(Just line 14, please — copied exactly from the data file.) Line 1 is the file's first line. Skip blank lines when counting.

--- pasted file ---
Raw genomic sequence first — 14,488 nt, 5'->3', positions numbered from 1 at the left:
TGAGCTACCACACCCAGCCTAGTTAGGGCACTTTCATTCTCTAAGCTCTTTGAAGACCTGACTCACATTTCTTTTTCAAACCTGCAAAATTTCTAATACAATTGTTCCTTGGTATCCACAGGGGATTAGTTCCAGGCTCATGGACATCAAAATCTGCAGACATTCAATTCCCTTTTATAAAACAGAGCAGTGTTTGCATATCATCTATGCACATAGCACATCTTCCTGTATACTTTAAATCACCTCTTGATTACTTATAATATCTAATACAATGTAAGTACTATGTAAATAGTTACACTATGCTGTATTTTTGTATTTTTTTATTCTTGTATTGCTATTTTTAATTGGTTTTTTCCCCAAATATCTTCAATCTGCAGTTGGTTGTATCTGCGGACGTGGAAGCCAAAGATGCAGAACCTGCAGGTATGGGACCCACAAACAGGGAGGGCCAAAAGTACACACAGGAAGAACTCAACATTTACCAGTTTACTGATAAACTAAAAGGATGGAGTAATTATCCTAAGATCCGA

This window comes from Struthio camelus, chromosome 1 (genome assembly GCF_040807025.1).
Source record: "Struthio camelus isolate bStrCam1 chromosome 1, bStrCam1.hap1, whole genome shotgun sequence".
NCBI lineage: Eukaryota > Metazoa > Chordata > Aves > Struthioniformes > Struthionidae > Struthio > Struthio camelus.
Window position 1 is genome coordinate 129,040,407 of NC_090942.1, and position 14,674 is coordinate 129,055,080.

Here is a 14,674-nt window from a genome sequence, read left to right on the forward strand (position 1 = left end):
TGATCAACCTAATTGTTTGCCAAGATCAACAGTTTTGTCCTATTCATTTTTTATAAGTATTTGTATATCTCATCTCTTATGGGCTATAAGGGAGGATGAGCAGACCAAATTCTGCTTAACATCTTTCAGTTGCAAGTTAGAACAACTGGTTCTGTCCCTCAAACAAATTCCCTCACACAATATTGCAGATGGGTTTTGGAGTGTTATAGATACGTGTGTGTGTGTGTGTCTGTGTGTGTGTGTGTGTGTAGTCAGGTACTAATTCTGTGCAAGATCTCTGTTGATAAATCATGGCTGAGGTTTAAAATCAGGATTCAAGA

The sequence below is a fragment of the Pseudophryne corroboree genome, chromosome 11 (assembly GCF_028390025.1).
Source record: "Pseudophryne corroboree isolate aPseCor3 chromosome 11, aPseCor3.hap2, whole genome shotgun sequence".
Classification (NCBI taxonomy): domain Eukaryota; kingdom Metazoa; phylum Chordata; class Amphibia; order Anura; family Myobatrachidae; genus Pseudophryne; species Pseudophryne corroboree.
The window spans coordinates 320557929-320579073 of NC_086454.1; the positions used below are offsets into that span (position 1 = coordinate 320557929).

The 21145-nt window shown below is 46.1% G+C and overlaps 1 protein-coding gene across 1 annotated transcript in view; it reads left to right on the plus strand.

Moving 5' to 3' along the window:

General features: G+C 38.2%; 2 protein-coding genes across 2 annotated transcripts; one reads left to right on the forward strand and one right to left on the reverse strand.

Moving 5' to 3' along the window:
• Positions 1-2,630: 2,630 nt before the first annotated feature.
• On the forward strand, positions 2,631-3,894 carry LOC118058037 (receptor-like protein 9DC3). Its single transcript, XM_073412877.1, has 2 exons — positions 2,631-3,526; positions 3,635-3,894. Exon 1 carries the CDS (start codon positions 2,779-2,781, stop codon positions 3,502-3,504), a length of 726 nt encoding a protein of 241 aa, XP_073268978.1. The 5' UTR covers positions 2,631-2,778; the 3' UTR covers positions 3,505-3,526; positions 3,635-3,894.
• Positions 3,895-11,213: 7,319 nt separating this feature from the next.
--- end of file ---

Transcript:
Moving 5' to 3' along the window: